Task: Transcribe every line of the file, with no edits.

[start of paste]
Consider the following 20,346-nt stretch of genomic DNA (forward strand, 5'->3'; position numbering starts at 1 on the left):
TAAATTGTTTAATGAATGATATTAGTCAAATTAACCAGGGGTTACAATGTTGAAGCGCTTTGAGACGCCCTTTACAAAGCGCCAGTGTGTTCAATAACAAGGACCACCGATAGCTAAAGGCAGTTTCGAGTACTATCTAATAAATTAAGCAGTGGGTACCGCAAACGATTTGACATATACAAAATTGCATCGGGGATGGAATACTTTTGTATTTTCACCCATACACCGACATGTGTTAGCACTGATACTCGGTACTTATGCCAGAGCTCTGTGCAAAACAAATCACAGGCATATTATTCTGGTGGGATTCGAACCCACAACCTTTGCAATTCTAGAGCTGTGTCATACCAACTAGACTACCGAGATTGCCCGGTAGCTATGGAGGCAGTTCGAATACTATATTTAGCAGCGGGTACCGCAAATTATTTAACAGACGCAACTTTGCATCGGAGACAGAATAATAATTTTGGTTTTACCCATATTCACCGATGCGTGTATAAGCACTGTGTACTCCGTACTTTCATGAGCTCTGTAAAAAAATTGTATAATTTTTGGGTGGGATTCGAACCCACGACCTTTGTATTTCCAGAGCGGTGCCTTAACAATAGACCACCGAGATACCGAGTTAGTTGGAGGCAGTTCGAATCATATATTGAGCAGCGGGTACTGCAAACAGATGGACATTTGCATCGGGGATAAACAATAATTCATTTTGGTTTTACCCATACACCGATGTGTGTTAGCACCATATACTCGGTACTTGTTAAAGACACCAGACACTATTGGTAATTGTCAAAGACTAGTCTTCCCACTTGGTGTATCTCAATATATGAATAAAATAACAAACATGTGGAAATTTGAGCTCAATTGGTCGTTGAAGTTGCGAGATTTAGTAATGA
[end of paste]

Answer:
Consider the following 20,346-nt stretch of genomic DNA (forward strand, 5'->3'; position numbering starts at 1 on the left):
TAAATTGTTTAATGAATGATATTAGTCAAATTAACCAGGGGTTACAATGTTGAAGCGCTTTGAGACGCCCTTTACAAAGCGCCAGTGTGTTCAATAACAAGGACCACCGATAGCTAAAGGCAGTTTCGAGTACTATCTAATAAATTAAGCAGTGGGTACCGCAAACGATTTGACATATACAAAATTGCATCGGGGATGGAATACTTTTGTATTTTCACCCATACACCGACATGTGTTAGCACTGATACTCGGTACTTATGCCAGAGCTCTGTGCAAAACAAATCACAGGCATATTATTCTGGTGGGATTCGAACCCACAACCTTTGCAATTCTAGAGCTGTGTCATACCAACTAGACTACCGAGATTGCCCGGTAGCTATGGAGGCAGTTCGAATACTATATTTAGCAGCGGGTACCGCAAATTATTTAACAGACGCAACTTTGCATCGGAGACAGAATAATAATTTTGGTTTTACCCATATTCACCGATGCGTGTATAAGCACTGTGTACTCCGTACTTTCATGAGCTCTGTAAAAAAATTGTATAATTTTTGGGTGGGATTCGAACCCACGACCTTTGTATTTCCAGAGCGGTGCCTTAACAATAGACCACCGAGATACCGAGTTAGTTGGAGGCAGTTCGAATCATATATTGAGCAGCGGGTACTGCAAACAGATGGACATTTGCATCGGGGATAAACAATAATTCATTTTGGTTTTACCCATACACCGATGTGTGTTAGCACCATATACTCGGTACTTGTTAAAGACACCAGACACTATTGGTAATTGTCAAAGACTAGTCTTCCCACTTGGTGTATCTCAATATATGAATAAAATAACAAACATGTGGAAATTTGAGCTCAATTGGTCGTTGAAGTTGCGAGATTTAGTAATGA